Wilmot’s Triage Nurses Provide Critical Link for Patients and Their Teams
For Emily Patterson, R.N., B.S.N., and Chris Marrocco, R.N., B.S.N., a typical Monday means roughly 300 phone calls, a flood of faxes and all kinds of questions.
I have a fever. Is there anything I can take?
I’m short of breath. Do I really have to go to the emergency room?
My husband’s trach fell out. What do we do?
As Wilmot’s telephone triage nurses, Patterson and Marrocco have to be prepared to handle anything. Their job is to help patients and families who encounter problems — big and small — when their regular oncology nurses are not available. They get questions from patients with all kinds of cancers and who are at all stages of treatment.
Their challenge is to do all of this without physically seeing the people they help.
“This is not standard bedside nursing,” Marrocco says. “You have to picture everything in your head. You have to ask a lot of questions. I have worked as a nurse in many areas, over many years. This helps me with evaluating the severity of calls that come through and the questions I ask the patients and their loved ones regardless of the problem in evaluating each situation.”
Even though they don’t often get to meet their patients, they still connect with them.
“I love that we form relationships with patients and talk to them through their whole treatment,” Patterson says. “Sometimes they’ll call in distress, and we talk them through those critical moments. It’s always challenging, and it’s nice to be there when they need us.”
In a typical week, the triage nurses will get 1,500 to 2,000 calls, but answering patient concerns is just one part of their job. They find times and space for urgent appointments and add-on clinics, helping patients avoid the Emergency Department when possible. They also review hundreds of faxes daily, many of which report important lab results. They also respond to MyChart messages, handle requests for prescription renewals and forward questions.
Patterson and Marrocco also monitor the critical values hotline, the phone that labs call to report urgent results that can have a life or death impact.
“We are not just an answering service,” Marrocco says. “We have access to records and charts and to the patients’ teams. We may not have as much information as their nurses, but we treat them like we’re their nurses.”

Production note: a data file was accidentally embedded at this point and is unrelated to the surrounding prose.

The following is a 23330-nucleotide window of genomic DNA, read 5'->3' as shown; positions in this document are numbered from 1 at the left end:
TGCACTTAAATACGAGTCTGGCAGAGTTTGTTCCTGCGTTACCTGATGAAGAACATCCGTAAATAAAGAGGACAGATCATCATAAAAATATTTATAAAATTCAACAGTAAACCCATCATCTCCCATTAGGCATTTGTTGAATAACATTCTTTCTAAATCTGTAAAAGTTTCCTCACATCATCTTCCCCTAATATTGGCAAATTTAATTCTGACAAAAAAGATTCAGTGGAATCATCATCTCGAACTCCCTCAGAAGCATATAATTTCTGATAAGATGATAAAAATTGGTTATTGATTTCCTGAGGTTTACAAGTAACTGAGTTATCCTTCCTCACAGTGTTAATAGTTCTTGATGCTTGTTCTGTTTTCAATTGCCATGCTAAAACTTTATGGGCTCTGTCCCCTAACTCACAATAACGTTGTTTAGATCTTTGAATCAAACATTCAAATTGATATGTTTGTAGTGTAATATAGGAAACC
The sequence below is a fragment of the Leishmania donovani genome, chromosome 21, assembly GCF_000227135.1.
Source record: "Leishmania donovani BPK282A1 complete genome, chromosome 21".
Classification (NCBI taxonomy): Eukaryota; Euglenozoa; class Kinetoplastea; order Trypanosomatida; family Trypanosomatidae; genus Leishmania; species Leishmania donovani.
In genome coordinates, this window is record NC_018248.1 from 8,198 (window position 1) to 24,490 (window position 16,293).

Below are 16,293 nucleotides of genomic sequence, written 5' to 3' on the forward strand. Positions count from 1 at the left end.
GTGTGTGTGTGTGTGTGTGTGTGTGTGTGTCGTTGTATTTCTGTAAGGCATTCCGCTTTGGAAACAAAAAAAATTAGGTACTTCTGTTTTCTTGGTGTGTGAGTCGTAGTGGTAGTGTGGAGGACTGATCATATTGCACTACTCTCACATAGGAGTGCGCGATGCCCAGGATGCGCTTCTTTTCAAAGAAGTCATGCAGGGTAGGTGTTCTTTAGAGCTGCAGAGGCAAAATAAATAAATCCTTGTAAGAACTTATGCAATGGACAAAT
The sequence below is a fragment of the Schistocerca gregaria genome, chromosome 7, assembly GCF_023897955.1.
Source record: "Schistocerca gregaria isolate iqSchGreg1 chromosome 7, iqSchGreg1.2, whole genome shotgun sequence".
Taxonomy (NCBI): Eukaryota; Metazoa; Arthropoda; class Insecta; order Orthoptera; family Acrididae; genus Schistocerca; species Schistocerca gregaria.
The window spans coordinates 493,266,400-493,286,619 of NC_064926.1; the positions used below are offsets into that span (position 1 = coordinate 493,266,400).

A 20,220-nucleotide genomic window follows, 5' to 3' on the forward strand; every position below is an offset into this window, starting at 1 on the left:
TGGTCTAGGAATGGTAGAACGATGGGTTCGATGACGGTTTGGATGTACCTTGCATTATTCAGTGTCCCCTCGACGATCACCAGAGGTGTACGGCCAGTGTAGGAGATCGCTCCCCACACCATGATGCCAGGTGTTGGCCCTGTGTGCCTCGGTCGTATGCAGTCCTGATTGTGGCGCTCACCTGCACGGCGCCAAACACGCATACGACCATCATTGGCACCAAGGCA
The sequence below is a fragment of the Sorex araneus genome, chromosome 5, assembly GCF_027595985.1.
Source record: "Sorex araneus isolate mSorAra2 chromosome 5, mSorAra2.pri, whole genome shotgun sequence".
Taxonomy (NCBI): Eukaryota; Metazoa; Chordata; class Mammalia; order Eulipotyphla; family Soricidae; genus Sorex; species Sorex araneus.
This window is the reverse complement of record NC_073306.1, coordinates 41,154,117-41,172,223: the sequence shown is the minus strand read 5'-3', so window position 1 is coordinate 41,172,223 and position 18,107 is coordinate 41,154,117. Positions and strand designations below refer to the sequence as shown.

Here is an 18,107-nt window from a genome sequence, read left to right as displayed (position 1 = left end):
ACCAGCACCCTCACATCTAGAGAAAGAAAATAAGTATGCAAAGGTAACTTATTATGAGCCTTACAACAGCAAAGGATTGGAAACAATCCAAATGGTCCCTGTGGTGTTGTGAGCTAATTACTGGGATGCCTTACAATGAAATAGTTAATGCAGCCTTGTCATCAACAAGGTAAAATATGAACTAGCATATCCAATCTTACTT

They do all of this between 8 a.m. and 5 p.m., five days a week.
The triage nurses are not just important contacts for patients, they are also critical links for the care teams.
“Nursing is a stressful job, and time away from work to recharge is crucial to maintaining a good work-life balance. It is reassuring, when you are away from the office, knowing that Chris and Emily are the nurses looking out for your patients,” says Sean Goonan, RN, OCN, Assistant Nurse Manager. “They both possess vast amounts of knowledge across the continuum of cancer care, that we can be confident our patients are in very capable hands. They are an integral part of our clinic nursing team.”
The triage nurse team covers a different group of nurses each day, and they help the clinic teams so that they can focus on the patients they are physically with in the clinic. They also send out a daily schedule to staff with updates on coverage for all of the clinic teams and on-call providers, so that communication between teams can be clear and efficient.
“We are able to make the important decisions for patients and their safety when situations are critical and time sensitive,” Patterson says. “We are able to help patient care flow and prevent things from being missed or falling through the cracks when not all team members may be in-house each day.”
“The other staff look to them for support, and they trust them,” says Sara Luzunaris, B.S., R.N., Nurse Manager.
Despite the fast-paced, hectic nature of their jobs, Marrocco and Patterson enjoy what they do.
“We wear a lot of different hats, and we do a little of everything,” Marrocco says.
“It’s rewarding,” Patterson says. “I love it.”
Lydia Fernandez |